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How is Lung Cancer Different for Women?
Sep 13, 2021

How is Lung Cancer Different for Women?

Lung cancer is the most common type of cancer in the world. While many people assume it will only affect smokers, lung cancer is on the rise among non-smoking women. Even though men and women have the same risk factors for developing lung cancer, there are some surprising differences that can affect the approach and treatment options for women with lung cancer. 

What’s Causing An Increase in Lung Cancer Among Women?

There is a rising percentage of women being diagnosed with lung cancer who have never smoked or been exposed to secondhand smoke. According to a 2018 study from Johns Hopkins Medicine, non-smoking women are at a higher risk of developing lung cancer than non-smoking men. 

Indicators point to environmental toxins, interaction with hormones, and possibly genetics as potential causes among this group. But for the most part, lung cancer researchers haven’t identified a specific reason or reasons why non-smoking women are being diagnosed more often. A thoracic surgeon at Penn Medicine, Dr. John Kucharczuk, stated, “It could be hormonal. It could be attributed to high degrees of exposure to secondhand smoke. Some data suggests that among non-smoking females who develop lung cancer, there are chances of a genetic mutation. At this point, there’s no conclusive data.”

The risk factors for women don’t seem to be different than for men when both are regularly exposed to conditions such as:  

  • Radon gas. Oregon has its fair share of radon deposits. It becomes part of the air and can accumulate in buildings and homes. Several zip codes in the Eugene, Corvallis, and Lincoln City areas are rated as having moderate levels of radon gas. The State of Oregon offers radon gas testing kits to help determine if you need to address radon gas in your home.  
  • Secondhand smoke
  • Pollutants in the air
  • Chemicals in the workplace such as asbestos, diesel exhaust, etc.

There is also some indication there could be a family connection to lung cancer. While a specific gene has not been identified, according to the Johns Hopkins study, family history of lung cancer, especially among parents or siblings, appears to increase risk. 

Symptoms of Lung Cancer

Both men and women experience about the same symptoms of lung cancer. In its earlier stages, most people, men and women, don’t experience any symptoms. But when lung cancer symptoms start in women they tend to be a cough, shortness of breath, back or chest pain, and overwhelming fatigue.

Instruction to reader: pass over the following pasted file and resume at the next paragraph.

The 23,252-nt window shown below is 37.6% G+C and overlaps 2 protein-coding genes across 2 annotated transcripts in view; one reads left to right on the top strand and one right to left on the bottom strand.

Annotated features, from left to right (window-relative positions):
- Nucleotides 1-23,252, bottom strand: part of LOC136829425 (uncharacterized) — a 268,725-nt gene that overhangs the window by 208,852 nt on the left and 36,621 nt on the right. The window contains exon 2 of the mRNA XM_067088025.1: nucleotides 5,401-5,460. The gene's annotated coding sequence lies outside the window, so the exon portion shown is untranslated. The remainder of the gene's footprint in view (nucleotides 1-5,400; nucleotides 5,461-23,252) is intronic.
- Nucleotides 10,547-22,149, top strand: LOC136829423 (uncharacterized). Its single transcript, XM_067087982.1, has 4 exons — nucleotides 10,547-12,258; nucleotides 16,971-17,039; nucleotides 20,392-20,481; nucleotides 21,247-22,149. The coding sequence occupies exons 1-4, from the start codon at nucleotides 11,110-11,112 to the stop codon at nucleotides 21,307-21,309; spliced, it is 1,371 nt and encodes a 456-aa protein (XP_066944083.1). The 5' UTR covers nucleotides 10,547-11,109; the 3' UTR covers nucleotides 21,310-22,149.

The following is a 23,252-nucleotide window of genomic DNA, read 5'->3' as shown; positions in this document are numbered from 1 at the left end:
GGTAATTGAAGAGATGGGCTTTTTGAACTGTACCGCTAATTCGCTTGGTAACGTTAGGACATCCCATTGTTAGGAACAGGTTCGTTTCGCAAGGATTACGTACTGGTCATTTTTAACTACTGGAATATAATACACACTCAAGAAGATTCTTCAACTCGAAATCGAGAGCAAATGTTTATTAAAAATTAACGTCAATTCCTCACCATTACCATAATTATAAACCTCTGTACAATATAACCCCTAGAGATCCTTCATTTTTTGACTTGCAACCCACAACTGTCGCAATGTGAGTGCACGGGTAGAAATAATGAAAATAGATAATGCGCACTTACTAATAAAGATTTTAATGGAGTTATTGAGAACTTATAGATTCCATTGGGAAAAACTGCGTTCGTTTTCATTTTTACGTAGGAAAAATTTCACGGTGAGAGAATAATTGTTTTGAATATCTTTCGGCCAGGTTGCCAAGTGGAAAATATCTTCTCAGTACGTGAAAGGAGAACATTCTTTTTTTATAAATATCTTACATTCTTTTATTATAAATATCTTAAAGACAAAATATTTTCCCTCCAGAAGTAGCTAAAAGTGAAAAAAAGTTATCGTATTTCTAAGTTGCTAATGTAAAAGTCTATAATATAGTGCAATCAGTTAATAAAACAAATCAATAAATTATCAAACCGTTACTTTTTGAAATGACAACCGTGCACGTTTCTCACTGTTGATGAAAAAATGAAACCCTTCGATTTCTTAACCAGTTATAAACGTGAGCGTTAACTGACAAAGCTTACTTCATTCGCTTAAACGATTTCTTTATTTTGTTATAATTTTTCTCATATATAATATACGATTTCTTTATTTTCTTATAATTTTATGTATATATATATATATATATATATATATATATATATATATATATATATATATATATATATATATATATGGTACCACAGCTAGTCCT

As the disease advances, these symptoms may occur in both women and men:

  • Coughing up blood, even a small amount, or rust-colored spit
  • Hoarseness
  • Losing weight without trying
  • Loss of appetite
  • Bone pain
  • Headache or nausea

Do Women Get One Type of Lung Cancer More Than Another?

Non-small cell lung cancer is the most common type among all genders accounting for about 85% of lung cancer cases. There are three main subtypes of non-small cell lung cancer.

  • Adenocarcinoma
  • Squamous cell carcinoma
  • Large cell carcinoma

Studies show that more women are diagnosed with adenocarcinoma than men. Adenocarcinomas start in the cells that would normally secrete substances such as mucus and are found in the outer areas of the lung. It’s also more likely to be found earlier before it’s spread too far.

Do Treatments for Lung Cancer Vary By Gender?

Lung cancer treatment plans typically include at least two of the following: 

  • Surgery to remove the cancer
  • Radiation therapy
  • Chemotherapy 
  • Targeted therapy

For the most part, a woman’s lung cancer treatment will be similar to the treatments for a man, given they have the same type, stage, and overall health condition. However, research shows women have a better response to platinum-based chemotherapies than men. 

Lung Cancer Survival Rates Among Women

Women with adenocarcinoma tend to survive longer after lung cancer treatment than men according to a study conducted by Loyola University Medical Center. It showed that regardless of whether you smoked or had other risk factors, women, especially non-smokers, survived longer than non-smoker men after lung cancer treatment. Five-year estimates reported overall survival at 73% among women who never smoked. 

 Read About Lung Cancer Research and Its Impact on the Latest Treatment  Options and Outcomes

Caring for Lung Cancer Patients in Oregon

If you or a loved one has been diagnosed with lung cancer, the specialists at Willamette Valley Cancer Institute are here to help. We offer the latest in lung cancer treatments at locations that are easily accessible in the Eugene, Corvallis, Lincoln City, and Florence areas. Request an appointment to learn more about treatment options or for a second opinion about your lung cancer treatment plan.

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